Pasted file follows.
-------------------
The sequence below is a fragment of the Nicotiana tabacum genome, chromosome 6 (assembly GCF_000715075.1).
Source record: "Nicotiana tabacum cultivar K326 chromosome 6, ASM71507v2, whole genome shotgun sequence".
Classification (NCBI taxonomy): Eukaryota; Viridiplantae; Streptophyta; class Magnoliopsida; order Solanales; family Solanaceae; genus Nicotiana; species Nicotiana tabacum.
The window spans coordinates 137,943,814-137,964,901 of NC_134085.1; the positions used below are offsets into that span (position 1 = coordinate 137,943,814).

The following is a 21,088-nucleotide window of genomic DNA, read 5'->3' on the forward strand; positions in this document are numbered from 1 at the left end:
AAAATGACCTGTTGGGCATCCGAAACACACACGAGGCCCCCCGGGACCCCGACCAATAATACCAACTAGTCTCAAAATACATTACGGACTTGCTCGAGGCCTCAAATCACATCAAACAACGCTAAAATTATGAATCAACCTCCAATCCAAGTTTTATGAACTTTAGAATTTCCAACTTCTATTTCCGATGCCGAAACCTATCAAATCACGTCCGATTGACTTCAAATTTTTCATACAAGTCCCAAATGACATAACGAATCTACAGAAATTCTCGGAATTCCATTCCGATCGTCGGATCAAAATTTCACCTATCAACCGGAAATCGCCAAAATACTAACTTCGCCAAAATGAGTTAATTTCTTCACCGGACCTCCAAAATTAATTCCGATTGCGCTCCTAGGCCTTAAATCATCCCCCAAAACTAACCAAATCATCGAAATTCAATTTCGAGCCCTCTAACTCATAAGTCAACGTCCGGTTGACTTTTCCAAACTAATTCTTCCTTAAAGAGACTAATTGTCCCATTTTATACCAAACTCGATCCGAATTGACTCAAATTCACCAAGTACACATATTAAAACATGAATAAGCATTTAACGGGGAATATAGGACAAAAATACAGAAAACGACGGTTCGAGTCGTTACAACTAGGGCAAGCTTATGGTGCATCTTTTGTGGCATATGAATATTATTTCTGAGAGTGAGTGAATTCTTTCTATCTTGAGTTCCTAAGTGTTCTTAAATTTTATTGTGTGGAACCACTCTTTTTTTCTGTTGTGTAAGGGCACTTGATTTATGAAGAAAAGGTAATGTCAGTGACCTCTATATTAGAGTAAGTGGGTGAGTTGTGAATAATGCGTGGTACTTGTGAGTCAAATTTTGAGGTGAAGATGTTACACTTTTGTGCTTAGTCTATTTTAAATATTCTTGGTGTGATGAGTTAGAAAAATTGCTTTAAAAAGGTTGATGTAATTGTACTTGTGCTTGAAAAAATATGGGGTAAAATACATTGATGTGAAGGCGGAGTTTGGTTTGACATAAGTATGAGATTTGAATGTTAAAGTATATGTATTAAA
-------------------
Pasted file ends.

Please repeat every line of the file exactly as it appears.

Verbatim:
The sequence below is a fragment of the Nicotiana tabacum genome, chromosome 6 (assembly GCF_000715075.1).
Source record: "Nicotiana tabacum cultivar K326 chromosome 6, ASM71507v2, whole genome shotgun sequence".
Classification (NCBI taxonomy): Eukaryota; Viridiplantae; Streptophyta; class Magnoliopsida; order Solanales; family Solanaceae; genus Nicotiana; species Nicotiana tabacum.
The window spans coordinates 137,943,814-137,964,901 of NC_134085.1; the positions used below are offsets into that span (position 1 = coordinate 137,943,814).

The following is a 21,088-nucleotide window of genomic DNA, read 5'->3' on the forward strand; positions in this document are numbered from 1 at the left end:
AAAATGACCTGTTGGGCATCCGAAACACACACGAGGCCCCCCGGGACCCCGACCAATAATACCAACTAGTCTCAAAATACATTACGGACTTGCTCGAGGCCTCAAATCACATCAAACAACGCTAAAATTATGAATCAACCTCCAATCCAAGTTTTATGAACTTTAGAATTTCCAACTTCTATTTCCGATGCCGAAACCTATCAAATCACGTCCGATTGACTTCAAATTTTTCATACAAGTCCCAAATGACATAACGAATCTACAGAAATTCTCGGAATTCCATTCCGATCGTCGGATCAAAATTTCACCTATCAACCGGAAATCGCCAAAATACTAACTTCGCCAAAATGAGTTAATTTCTTCACCGGACCTCCAAAATTAATTCCGATTGCGCTCCTAGGCCTTAAATCATCCCCCAAAACTAACCAAATCATCGAAATTCAATTTCGAGCCCTCTAACTCATAAGTCAACGTCCGGTTGACTTTTCCAAACTAATTCTTCCTTAAAGAGACTAATTGTCCCATTTTATACCAAACTCGATCCGAATTGACTCAAATTCACCAAGTACACATATTAAAACATGAATAAGCATTTAACGGGGAATATAGGACAAAAATACAGAAAACGACGGTTCGAGTCGTTACAACTAGGGCAAGCTTATGGTGCATCTTTTGTGGCATATGAATATTATTTCTGAGAGTGAGTGAATTCTTTCTATCTTGAGTTCCTAAGTGTTCTTAAATTTTATTGTGTGGAACCACTCTTTTTTTCTGTTGTGTAAGGGCACTTGATTTATGAAGAAAAGGTAATGTCAGTGACCTCTATATTAGAGTAAGTGGGTGAGTTGTGAATAATGCGTGGTACTTGTGAGTCAAATTTTGAGGTGAAGATGTTACACTTTTGTGCTTAGTCTATTTTAAATATTCTTGGTGTGATGAGTTAGAAAAATTGCTTTAAAAAGGTTGATGTAATTGTACTTGTGCTTGAAAAAATATGGGGTAAAATACATTGATGTGAAGGCGGAGTTTGGTTTGACATAAGTATGAGATTTGAATGTTAAAGTATATGTATTAAA